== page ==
You Need to Consolidate Multiple Sources of Debt

    Another common sign that it might be time to refinance your loans is that you have multiple sources of debt that are really complicating your business’s finances. This is actually called debt consolidation but is still a way to refinance business loans.

    In this case, you might be able to find a single loan to pay off all of your pre-existing debt and consolidate it into a single source of debt. Even if consolidating your debt doesn’t end up saving your business money, doing so could save you a serious headache by streamlining your business’s finances.

    When Refinancing Saves You Money

    Imagine doing the math after receiving the terms from a potential refinancing source—you take your new monthly payment and compare it to your current one, and you’re saving hundreds, thousands, or maybe even tens of thousands a month.

    If refinancing would free up your business’s cash flow that much, you’ll want to seize that opportunity—even if your current debt comes with a prepayment penalty (provided the penalty is smaller than your overall savings).

When Should You Skip Refinancing?

Refinancing is certainly an exciting idea, but as enticing as it is, sometimes it’s simply not the right step for your business.

While this isn’t an exhaustive list, if you find yourself in one of these two scenarios, you should probably hold off on making any moves to refinance business loans.

    When You’re Not Eligible

    Unfortunately, sometimes your business debt just isn’t eligible for refinancing. If you have a tax lien, if you’ve declared bankruptcy, or your business simply isn’t at its healthiest, then you might not be eligible for refinancing your pre-existing debt with a new, better loan.

    If your business is in this situation, take action to raise your business and personal credit scores by paying bills and vendors on time, if not early. Being in business for longer and increasing your business revenue will also help you become eligible for business loan refinancing.

    When Refinancing Won't Save You Money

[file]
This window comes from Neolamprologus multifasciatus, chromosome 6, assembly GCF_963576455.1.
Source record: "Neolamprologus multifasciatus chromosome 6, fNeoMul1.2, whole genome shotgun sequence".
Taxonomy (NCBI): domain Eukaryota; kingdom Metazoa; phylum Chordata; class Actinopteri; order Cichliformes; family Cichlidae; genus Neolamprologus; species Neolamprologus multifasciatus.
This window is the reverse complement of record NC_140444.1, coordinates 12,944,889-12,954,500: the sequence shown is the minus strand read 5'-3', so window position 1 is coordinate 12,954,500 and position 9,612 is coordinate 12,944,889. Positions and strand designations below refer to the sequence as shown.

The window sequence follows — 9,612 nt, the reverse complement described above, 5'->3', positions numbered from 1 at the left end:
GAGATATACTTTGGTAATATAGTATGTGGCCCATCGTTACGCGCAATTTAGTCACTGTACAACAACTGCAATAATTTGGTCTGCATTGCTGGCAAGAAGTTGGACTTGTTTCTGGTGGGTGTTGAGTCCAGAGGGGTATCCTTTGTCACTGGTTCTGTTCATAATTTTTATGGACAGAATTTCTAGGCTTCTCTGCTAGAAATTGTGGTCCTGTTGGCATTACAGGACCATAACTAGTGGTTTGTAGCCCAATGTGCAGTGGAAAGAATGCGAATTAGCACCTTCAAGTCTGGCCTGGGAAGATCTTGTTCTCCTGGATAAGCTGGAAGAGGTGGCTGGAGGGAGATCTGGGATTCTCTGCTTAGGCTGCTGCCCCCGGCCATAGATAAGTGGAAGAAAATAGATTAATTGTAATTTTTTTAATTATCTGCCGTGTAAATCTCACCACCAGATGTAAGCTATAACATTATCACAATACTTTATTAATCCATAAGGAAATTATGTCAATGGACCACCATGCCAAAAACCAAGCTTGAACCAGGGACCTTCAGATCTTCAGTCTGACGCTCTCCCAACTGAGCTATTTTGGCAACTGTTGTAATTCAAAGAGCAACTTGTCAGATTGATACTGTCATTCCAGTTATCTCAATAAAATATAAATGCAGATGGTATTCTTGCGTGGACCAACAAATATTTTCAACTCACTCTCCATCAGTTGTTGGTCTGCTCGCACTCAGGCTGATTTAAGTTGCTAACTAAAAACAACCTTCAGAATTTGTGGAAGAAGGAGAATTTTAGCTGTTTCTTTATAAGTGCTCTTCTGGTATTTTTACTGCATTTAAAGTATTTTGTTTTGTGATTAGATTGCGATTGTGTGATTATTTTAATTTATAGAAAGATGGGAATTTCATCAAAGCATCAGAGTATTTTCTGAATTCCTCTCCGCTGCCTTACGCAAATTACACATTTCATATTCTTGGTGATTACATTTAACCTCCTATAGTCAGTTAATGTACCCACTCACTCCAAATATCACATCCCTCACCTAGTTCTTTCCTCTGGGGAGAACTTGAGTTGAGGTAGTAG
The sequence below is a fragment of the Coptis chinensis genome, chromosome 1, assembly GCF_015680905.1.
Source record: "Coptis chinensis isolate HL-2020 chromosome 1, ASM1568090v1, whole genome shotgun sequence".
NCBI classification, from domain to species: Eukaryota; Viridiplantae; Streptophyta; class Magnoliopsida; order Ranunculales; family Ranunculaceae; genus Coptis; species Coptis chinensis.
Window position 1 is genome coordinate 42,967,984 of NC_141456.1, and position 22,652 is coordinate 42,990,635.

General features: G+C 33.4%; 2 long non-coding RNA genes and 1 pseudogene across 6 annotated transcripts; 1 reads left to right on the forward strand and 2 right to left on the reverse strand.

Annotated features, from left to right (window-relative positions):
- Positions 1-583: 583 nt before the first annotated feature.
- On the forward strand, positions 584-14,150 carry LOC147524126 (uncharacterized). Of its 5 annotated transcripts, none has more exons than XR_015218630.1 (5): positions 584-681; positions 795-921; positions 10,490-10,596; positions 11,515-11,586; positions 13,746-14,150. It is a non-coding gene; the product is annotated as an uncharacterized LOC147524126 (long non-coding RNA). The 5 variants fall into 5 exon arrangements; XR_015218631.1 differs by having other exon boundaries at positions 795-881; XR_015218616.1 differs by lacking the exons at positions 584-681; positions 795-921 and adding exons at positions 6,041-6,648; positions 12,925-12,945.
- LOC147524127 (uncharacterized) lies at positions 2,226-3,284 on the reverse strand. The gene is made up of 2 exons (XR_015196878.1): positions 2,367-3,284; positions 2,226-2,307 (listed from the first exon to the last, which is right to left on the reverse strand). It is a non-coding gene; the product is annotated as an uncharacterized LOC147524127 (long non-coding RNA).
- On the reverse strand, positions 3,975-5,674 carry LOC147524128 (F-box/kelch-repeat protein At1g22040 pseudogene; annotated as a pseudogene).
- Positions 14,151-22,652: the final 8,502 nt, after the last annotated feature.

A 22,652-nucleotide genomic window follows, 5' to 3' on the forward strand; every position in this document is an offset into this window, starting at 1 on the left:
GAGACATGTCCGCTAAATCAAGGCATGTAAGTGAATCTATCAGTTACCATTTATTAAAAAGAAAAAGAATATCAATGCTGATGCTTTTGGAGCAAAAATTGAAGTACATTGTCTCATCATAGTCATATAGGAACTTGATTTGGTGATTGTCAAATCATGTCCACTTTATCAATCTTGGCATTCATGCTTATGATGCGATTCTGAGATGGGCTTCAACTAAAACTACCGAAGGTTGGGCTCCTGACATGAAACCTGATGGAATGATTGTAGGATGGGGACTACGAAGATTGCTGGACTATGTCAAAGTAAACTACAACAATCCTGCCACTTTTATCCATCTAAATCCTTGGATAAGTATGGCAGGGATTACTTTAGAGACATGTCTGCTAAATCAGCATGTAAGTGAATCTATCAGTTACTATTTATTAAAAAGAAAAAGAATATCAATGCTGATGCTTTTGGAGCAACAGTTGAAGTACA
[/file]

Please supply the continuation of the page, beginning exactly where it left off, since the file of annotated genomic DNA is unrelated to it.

This may sound familiar, but just like you’ll be able to tell whether refinancing will save you money, it’ll also be apparent when it won’t save you money.

    One common hitch in the refinancing process is the prepayment penalty—many lenders will attach prepayment penalties to their loans because they don’t want to miss out on all of the interest you’d avoid by paying off your loan early. These prepayments penalties can be anywhere from nonexistent to cripplingly expensive. As such, it’s crucial to make sure that the savings or convenience that comes with refinancing business loans will justify any prepayment penalty you might have to pay for your previous debt.

How Do You Refinance Business Loans?

Now that we’ve defined what it means to refinance a business loan, let’s look at some concrete steps on how the process works. Here are the eight steps you’ll need to take to refinance your business loan.

Step 1: Decide on your refinancing goal.

Before you jump into the process, take a moment to think about why exactly you want to refinance your business loan.

Do you want to reduce your monthly payments? Do you want to reduce the total cost of your loan? Or do you simply want a more convenient payment schedule? Remember, refinancing business loans means applying for a new loan and paying for closing fees again, and you might also face fees from your current lender for paying your loan off early or breaking the terms of your contact.